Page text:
Be who you want to be

By Jalena Francis

How do you decide what you want to be when you grow up? When I was in ninth grade, my school issued career aptitude tests to everyone in my class. We all sat in homeroom for an hour, bubbling on our scantrons, and deciding at 13 years old the fates of the rest of our lives. That’s a lot of responsibility for a scantron and boys and girls who are barely teenagers. We got our results back the next day and eagerly shared our results. There were policeman and fireman, teachers and nurses, doctors and social workers.

My verdict was I should be an accountant, a librarian, a writer, and other quiet jobs for quiet people. Introversion was only one part of my personality but it became a deciding factor in what could be the rest of my life. Of course the teachers reminded us that it was just a suggestion, that we could do what we wanted, our results were only meant to help us by revealing who we were.

It’s tough being 13 and feeling like the weight of your future is on your shoulders. You’re only a freshman and you’re asked to decide a career, then focus on college or a trade, all with a single test as reference point. Here’s the thing: one test cant adequately reflect all that you are. You might be a nurturer, but also love excitement. You might be analytical and also creative. There’s too much of who you are to summed up in a single test and you don’t even know all that you are and could be at only 13-years-old.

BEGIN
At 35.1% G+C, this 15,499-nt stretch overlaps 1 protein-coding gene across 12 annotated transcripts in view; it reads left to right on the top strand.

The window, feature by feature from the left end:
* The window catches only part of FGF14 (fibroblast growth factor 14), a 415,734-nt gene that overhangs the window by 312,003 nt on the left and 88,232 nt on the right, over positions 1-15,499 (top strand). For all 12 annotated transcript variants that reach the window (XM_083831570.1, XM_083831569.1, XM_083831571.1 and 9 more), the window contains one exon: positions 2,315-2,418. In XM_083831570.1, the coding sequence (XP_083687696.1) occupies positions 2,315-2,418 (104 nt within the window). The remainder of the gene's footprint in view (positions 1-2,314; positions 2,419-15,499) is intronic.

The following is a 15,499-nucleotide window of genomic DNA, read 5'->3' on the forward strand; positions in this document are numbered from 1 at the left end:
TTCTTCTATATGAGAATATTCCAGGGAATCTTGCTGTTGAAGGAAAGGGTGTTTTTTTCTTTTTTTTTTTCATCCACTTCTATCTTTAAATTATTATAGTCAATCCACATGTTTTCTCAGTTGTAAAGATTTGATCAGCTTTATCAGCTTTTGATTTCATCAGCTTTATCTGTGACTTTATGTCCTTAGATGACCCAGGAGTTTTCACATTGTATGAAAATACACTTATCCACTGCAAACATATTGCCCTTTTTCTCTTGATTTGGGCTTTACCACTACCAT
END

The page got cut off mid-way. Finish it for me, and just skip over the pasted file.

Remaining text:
When I was 13 I was really shy, I had a few friends, and I enjoyed writing as a form of self-expression. I also enjoyed playing soccer, making jokes, and being around people despite my introversion. It’s impossible to decide your whole life at 13 without figure out who you are first.

I decided instead of resigning myself to a life of accountancy I would learn more about what I like and what challenges I was willing to face in the future. Because I’m an introvert I can be soft-spoken and shy around strangers. I don’t let that hold me back because I don’t mind challenging myself to speak to others, to leave my comfort zone, and to express myself.

William Shakespeare wrote, “It is not in the stars to hold our destiny but in ourselves.” Similarly, it’s not a test, or your mom, or your friend, or an online quiz that can decide who you are and where your potential lies. Only you can do that.


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